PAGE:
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Centre debates contingency if monsoon fails

Worried over the slow progress of the monsoon, KV Thomas held a meeting on Thursday on the likelihood of less rains and subsequent drought-like situation this year.

, ET Bureau|
Updated: Jun 22, 2012, 02.57 AM IST
NEW DELHI: Worried over the slow progress of the monsoon, food minister KV Thomas held a meeting on Thursday on the likelihood of less rains and subsequent drought-like situation this year. The meeting, attended by food secretary Sudhir Kumar, agriculture secretary Ashish Bahuguna and IMD chief LS Rathore, reviewed the progress of the monsoon and discussed the contingency plan.

Rathore said rains were slightly delayed but not too late to raise an alarm. "The behaviour of the monsoon differs every year. It is slightly behind the schedule but such delays are normal. There is no cause of concern for farm activities," he said.

Meanwhile, after a brief pause for two days, monsoon advanced gently and covered parts of Bihar, Jharkhand, parts of eastern Uttar Pradesh and eastern Madhya Pradesh. "In the next two days, there will be heavy rainfall in the north-eastern and eastern parts of the country. We expect fast advancement in the next 48 hours," said Dr M Mohapatra, spokesman and scientist at IMD.

IMD is likely to come out with an updated forecast on Friday, giving a detailed account of monsoon-influencing phenomena like El Nino and IOD. It will also provide a region-wise breakup of rainfall besides predicting the behaviour of the monsoon in July and August which are crucial for farm output.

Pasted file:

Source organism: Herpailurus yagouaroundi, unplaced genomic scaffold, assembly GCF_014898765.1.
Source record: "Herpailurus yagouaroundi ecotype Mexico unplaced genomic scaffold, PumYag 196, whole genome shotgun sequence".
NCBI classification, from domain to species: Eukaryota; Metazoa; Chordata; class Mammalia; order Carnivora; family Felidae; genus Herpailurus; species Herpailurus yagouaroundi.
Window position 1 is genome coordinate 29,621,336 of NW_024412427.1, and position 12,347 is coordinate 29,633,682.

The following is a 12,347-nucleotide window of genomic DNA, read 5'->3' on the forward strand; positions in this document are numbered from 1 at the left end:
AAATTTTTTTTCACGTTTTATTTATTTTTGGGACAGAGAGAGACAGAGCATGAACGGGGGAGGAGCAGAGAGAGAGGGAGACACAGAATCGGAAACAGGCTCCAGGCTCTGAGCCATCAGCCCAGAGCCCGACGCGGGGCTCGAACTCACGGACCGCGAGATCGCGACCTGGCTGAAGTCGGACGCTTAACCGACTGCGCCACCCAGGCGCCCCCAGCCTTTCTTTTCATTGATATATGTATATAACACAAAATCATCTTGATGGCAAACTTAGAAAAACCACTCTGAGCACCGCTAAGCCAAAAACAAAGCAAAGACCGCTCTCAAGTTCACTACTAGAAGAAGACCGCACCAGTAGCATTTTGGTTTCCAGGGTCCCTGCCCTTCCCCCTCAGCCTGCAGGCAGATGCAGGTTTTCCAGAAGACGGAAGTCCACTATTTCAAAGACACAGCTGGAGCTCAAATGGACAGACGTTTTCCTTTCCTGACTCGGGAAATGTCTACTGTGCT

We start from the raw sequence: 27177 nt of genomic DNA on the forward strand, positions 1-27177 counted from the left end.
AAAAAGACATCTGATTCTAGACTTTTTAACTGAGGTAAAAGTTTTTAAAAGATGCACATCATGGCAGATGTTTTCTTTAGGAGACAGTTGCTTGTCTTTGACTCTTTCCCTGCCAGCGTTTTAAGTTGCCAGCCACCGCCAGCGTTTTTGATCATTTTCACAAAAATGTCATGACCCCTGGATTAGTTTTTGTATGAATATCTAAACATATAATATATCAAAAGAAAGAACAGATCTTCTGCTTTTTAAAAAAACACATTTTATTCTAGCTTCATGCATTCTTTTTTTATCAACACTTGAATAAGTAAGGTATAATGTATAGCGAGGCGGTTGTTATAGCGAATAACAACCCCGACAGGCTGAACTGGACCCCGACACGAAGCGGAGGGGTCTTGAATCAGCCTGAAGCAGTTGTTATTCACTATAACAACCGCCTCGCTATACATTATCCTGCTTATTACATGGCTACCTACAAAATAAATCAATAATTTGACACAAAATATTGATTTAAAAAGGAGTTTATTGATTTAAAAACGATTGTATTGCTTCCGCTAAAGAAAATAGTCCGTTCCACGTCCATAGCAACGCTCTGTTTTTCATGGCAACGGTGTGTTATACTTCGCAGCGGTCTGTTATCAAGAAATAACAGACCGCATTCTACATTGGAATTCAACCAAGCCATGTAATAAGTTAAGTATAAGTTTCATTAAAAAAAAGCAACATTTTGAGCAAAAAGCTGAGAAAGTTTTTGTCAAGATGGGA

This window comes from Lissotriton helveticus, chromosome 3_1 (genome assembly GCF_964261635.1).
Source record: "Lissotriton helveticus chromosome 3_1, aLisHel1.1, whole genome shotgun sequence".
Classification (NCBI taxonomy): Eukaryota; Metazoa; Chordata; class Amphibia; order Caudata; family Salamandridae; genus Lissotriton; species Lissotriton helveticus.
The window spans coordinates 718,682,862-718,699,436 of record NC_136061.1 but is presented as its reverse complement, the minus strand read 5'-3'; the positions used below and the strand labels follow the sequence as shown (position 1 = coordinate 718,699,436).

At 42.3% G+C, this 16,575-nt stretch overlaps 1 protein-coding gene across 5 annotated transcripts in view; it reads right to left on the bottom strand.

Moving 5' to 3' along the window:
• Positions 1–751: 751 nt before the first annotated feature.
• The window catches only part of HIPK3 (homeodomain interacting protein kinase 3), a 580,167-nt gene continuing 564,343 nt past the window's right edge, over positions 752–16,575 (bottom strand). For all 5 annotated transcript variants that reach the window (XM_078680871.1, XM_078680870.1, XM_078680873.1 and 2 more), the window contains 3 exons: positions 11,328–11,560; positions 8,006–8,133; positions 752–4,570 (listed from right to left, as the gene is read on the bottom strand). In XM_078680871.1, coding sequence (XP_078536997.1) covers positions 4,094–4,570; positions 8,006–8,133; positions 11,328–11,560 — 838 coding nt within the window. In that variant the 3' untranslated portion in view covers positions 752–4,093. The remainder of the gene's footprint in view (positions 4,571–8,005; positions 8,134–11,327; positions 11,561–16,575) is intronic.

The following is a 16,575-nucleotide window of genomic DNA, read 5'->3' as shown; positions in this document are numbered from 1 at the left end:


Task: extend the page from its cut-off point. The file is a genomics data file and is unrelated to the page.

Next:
The rain deficit in the first 20 days since the delayed start of the monsoon stands at 26%. The deficit has narrowed down from 50% till the second week of the month after a brief spurt of good rains over the southern peninsula and parts of Maharashtra.

The deficit is highest in northwest India comprising fertile fields of Uttar Pradesh, Haryana and Punjab. In Odisha, Madhya Pradesh, Maharashtra and Chhattisgarh, the rainfall is short by around 25% giving jitters to the government as well as agro and fertiliser companies.

"The way the monsoon is behaving, we are suspecting a major demand destruction. Our main markets like Rajasthan, Haryana, Uttar Pradesh and Punjab are yet to get their first shower. It will affect agriculture output and fertiliser offtake in a big way. Fertiliser consumption may break down by 50% this year," said US Awasthi, managing director, Indian Farmers Fertiliser Cooperative, the country's largest fertiliser marketing company.

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